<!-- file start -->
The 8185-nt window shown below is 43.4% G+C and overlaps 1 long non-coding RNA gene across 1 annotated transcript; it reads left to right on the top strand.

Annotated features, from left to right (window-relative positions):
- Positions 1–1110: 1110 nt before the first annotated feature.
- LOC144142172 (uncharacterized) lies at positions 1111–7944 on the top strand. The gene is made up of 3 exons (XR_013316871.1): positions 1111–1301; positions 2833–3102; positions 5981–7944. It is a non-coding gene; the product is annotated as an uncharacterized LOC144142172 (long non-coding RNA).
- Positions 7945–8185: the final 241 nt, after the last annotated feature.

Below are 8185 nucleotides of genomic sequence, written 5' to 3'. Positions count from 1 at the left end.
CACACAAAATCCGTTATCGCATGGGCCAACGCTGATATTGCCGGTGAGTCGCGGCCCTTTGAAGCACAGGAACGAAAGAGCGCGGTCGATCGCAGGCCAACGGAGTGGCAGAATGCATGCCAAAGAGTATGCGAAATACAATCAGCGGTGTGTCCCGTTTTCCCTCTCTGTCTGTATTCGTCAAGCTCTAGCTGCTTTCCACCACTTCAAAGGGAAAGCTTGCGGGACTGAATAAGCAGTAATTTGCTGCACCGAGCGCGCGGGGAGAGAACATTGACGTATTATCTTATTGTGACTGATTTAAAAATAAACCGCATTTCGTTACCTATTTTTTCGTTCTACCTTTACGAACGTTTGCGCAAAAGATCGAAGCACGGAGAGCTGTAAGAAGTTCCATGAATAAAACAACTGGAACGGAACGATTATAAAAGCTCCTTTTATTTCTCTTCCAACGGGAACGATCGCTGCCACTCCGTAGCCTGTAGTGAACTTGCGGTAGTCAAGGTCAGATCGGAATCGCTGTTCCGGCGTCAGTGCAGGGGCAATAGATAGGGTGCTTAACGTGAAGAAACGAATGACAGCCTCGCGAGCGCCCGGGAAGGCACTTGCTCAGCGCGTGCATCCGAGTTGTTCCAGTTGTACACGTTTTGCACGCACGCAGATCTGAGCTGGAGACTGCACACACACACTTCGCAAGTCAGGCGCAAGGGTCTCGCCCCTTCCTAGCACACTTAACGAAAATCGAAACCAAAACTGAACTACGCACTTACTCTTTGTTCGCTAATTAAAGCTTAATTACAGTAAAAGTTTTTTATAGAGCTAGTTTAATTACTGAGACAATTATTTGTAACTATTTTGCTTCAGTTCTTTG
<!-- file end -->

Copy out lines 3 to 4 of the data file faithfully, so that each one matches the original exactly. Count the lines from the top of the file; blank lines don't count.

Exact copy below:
- Positions 1–1110: 1110 nt before the first annotated feature.
- LOC144142172 (uncharacterized) lies at positions 1111–7944 on the top strand. The gene is made up of 3 exons (XR_013316871.1): positions 1111–1301; positions 2833–3102; positions 5981–7944. It is a non-coding gene; the product is annotated as an uncharacterized LOC144142172 (long non-coding RNA).